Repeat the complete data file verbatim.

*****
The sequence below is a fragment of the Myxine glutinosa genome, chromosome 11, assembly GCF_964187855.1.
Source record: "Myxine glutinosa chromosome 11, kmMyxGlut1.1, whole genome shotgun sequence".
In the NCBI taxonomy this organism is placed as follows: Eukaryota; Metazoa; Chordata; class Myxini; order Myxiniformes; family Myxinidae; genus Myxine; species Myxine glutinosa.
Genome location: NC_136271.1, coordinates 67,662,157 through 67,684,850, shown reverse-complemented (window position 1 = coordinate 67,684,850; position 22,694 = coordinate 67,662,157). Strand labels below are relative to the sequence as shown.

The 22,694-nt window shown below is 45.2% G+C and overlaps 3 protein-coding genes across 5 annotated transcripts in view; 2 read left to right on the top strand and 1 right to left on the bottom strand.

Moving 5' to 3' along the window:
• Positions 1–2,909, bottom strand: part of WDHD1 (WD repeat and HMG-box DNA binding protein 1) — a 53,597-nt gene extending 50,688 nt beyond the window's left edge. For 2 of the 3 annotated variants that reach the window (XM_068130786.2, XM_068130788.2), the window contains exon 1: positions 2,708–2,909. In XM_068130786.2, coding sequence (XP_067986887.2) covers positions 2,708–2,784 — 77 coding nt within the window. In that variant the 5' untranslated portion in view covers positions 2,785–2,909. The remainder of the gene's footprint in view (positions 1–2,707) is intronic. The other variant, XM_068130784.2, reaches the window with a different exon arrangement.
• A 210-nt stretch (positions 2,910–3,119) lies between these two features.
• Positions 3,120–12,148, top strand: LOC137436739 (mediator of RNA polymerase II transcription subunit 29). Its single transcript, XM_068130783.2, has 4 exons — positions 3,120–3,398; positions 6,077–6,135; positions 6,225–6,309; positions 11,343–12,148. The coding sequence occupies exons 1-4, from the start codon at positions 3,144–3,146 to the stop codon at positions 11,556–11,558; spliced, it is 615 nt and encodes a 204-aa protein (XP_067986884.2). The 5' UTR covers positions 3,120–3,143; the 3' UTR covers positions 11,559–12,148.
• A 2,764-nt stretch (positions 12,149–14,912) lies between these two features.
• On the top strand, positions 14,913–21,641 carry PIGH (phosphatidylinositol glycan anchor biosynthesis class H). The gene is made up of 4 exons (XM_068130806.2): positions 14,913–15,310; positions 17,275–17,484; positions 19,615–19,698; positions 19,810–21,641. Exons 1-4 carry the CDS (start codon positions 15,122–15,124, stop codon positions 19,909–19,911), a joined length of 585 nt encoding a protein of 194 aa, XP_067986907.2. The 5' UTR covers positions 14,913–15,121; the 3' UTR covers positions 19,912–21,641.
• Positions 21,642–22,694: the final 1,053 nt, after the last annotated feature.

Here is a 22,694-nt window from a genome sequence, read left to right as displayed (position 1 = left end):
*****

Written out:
The sequence below is a fragment of the Myxine glutinosa genome, chromosome 11, assembly GCF_964187855.1.
Source record: "Myxine glutinosa chromosome 11, kmMyxGlut1.1, whole genome shotgun sequence".
In the NCBI taxonomy this organism is placed as follows: Eukaryota; Metazoa; Chordata; class Myxini; order Myxiniformes; family Myxinidae; genus Myxine; species Myxine glutinosa.
Genome location: NC_136271.1, coordinates 67,662,157 through 67,684,850, shown reverse-complemented (window position 1 = coordinate 67,684,850; position 22,694 = coordinate 67,662,157). Strand labels below are relative to the sequence as shown.

The 22,694-nt window shown below is 45.2% G+C and overlaps 3 protein-coding genes across 5 annotated transcripts in view; 2 read left to right on the top strand and 1 right to left on the bottom strand.

Moving 5' to 3' along the window:
• Positions 1–2,909, bottom strand: part of WDHD1 (WD repeat and HMG-box DNA binding protein 1) — a 53,597-nt gene extending 50,688 nt beyond the window's left edge. For 2 of the 3 annotated variants that reach the window (XM_068130786.2, XM_068130788.2), the window contains exon 1: positions 2,708–2,909. In XM_068130786.2, coding sequence (XP_067986887.2) covers positions 2,708–2,784 — 77 coding nt within the window. In that variant the 5' untranslated portion in view covers positions 2,785–2,909. The remainder of the gene's footprint in view (positions 1–2,707) is intronic. The other variant, XM_068130784.2, reaches the window with a different exon arrangement.
• A 210-nt stretch (positions 2,910–3,119) lies between these two features.
• Positions 3,120–12,148, top strand: LOC137436739 (mediator of RNA polymerase II transcription subunit 29). Its single transcript, XM_068130783.2, has 4 exons — positions 3,120–3,398; positions 6,077–6,135; positions 6,225–6,309; positions 11,343–12,148. The coding sequence occupies exons 1-4, from the start codon at positions 3,144–3,146 to the stop codon at positions 11,556–11,558; spliced, it is 615 nt and encodes a 204-aa protein (XP_067986884.2). The 5' UTR covers positions 3,120–3,143; the 3' UTR covers positions 11,559–12,148.
• A 2,764-nt stretch (positions 12,149–14,912) lies between these two features.
• On the top strand, positions 14,913–21,641 carry PIGH (phosphatidylinositol glycan anchor biosynthesis class H). The gene is made up of 4 exons (XM_068130806.2): positions 14,913–15,310; positions 17,275–17,484; positions 19,615–19,698; positions 19,810–21,641. Exons 1-4 carry the CDS (start codon positions 15,122–15,124, stop codon positions 19,909–19,911), a joined length of 585 nt encoding a protein of 194 aa, XP_067986907.2. The 5' UTR covers positions 14,913–15,121; the 3' UTR covers positions 19,912–21,641.
• Positions 21,642–22,694: the final 1,053 nt, after the last annotated feature.

Here is a 22,694-nt window from a genome sequence, read left to right as displayed (position 1 = left end):